MSA students return for alumni association events
They traveled several hours from the Memphis, Tenn. area tovisit their former stomping grounds.
Just young enough to be looking for careers, the two were someof the oldest of the Mississippi School of the Arts AlumniAssociation to visit their former school on Saturday. However, thetrip for Brianna Moore and Jessica Sprenkle, members of theschool’s first graduating class, was like coming home.
“When you live with people for two years, they kind of becomefamily,” said Moore. “Everybody knows everybody.”
Roughly 40 members of the MSA Alumni Association met on theschool’s campus to catch up with old friends and share stories andmemories of their time while studying at the school. Whilepersonalities maybe matured over the years and former MSA studentsfound themselves in fields other that the arts, some MSA alumnifound their school to be as they remembered.
“I think the strangest thing is when you see old classmates,it’s like you just saw them yesterday,” said Moore. “It doesn’tfeel like five or six years have passed.”
Moore’s classmate, Sprenkle, said she thought the same thing ofvisiting her old “home.”
“It kind of feels like you’re 16 again,” said Sprenkle.”
Walking the halls and looking at current students’ work orseeing old pieces scattered around the campus was like a trip downmemory lane for most graduates. However, the weekend was about morethan gathering on the former Whitworth campus to discuss currentevents and restart old friendships.
“It’s not a reunion, it’s more of a homecoming,” said MSADirector Suzanne Hirsch.
MSA graduates were invited to a weekend devoted toreestablishing the connections between the school and formerstudents. The alumni were invited to a dinner on Friday and to adance Saturday evening.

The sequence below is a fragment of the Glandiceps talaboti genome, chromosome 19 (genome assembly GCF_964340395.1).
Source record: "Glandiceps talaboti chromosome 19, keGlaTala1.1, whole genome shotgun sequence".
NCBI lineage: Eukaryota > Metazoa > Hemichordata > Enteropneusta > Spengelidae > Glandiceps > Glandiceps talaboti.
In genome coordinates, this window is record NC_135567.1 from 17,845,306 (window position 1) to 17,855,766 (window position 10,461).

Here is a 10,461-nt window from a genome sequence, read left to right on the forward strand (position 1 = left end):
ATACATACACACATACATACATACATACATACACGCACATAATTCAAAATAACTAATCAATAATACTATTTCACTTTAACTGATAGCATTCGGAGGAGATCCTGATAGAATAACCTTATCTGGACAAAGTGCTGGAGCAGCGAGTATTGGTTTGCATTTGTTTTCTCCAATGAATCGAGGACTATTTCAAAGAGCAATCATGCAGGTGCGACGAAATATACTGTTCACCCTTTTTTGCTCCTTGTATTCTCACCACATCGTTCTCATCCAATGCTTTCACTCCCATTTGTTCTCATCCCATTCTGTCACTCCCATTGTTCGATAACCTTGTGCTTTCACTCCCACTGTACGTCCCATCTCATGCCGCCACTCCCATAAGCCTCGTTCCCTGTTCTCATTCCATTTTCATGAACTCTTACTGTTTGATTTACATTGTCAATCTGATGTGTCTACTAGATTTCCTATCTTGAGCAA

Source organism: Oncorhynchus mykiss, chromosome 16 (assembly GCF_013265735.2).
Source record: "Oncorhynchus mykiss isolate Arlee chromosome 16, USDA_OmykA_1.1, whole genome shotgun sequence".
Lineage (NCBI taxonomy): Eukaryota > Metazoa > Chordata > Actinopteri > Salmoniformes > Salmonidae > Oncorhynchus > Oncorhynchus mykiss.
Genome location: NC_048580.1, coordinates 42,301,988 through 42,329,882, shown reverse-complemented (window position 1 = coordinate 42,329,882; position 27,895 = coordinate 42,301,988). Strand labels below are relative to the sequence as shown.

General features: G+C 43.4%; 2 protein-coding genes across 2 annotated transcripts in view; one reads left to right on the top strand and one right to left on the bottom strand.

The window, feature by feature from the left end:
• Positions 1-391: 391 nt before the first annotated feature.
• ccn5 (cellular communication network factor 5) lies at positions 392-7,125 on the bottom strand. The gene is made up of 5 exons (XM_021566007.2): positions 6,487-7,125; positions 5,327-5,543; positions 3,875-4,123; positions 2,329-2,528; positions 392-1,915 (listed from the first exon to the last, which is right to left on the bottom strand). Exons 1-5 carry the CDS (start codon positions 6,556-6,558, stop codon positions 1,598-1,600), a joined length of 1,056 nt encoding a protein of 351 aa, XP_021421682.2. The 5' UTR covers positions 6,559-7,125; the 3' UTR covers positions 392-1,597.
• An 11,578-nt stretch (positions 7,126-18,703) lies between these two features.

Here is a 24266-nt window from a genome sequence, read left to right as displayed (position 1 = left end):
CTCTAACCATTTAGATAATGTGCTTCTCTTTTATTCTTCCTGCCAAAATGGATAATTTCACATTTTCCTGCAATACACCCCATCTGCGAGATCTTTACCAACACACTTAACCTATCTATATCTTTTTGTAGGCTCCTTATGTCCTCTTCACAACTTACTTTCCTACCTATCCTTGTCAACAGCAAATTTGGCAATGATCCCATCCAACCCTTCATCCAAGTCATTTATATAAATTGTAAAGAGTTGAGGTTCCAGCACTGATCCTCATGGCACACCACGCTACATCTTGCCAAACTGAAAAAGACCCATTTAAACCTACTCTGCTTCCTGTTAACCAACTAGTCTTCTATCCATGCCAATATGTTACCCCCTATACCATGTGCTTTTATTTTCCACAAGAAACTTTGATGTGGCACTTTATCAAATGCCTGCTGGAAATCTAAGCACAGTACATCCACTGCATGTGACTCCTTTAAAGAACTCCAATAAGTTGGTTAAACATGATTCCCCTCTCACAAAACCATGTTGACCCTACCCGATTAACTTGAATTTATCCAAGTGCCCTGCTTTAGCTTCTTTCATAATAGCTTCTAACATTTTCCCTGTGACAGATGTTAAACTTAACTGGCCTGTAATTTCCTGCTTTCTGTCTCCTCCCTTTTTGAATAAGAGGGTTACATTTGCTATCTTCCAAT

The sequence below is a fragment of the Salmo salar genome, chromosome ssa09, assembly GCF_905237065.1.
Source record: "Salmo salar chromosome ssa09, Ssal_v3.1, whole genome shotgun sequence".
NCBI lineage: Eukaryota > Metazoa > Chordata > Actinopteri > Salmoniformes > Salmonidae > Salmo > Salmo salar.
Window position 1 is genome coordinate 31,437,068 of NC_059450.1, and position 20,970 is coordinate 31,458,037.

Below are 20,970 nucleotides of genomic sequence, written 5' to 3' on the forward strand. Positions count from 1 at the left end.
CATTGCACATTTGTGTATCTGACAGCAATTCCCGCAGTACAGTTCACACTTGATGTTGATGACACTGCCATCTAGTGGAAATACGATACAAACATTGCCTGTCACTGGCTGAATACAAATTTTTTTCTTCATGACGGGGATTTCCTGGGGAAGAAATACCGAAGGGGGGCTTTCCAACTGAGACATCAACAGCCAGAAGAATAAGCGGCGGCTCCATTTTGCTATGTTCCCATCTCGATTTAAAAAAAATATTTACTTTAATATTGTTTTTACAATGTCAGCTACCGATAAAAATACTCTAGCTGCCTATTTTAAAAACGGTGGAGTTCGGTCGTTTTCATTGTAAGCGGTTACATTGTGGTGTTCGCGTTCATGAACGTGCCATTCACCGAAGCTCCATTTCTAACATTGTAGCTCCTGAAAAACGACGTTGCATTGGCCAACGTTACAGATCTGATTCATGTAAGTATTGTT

However, the real purpose of the weekend was to continue thegrowth of the MSA Alumni Association with the organization’s secondmeeting Saturday afternoon.
“Every school needs to keep in touch with their graduates,” saidHirsch. “You never know how we’ll be able to help each other.”
During the meeting, members elected new officers, discussed waysto improve the association and began brainstorming about futureactivates. Not even a year old, the group is faced with thechallenging task of starting a new organization and thedifficulties of keeping such young alumni involved within theassociation.
“Right now, we’re not asking a whole lot in the beginning,” saidPhoenix McKissack, who will become the alumni association presidentin May. “Really, (participating) is going to be the key, lettingthe students know we’re here.”
While most members enjoy the fellowship the organization bringsto one another, many could see the benefits of having theassociation available for current students.
“I’ve been out of college a long time,” said Hirsch. “Someone’sgoing to talk to me about my college experience and it’s going tobe very different than it is now.”
Studying at MSA can often create unique experiences for studentsand graduating from the school can leave students wondering how tocontinue their education in the arts.
“We want to come back and tell them this is what the real worldis like,” said McKissack. “It’s so important to have people in yourlife to look up to who know where you have been.”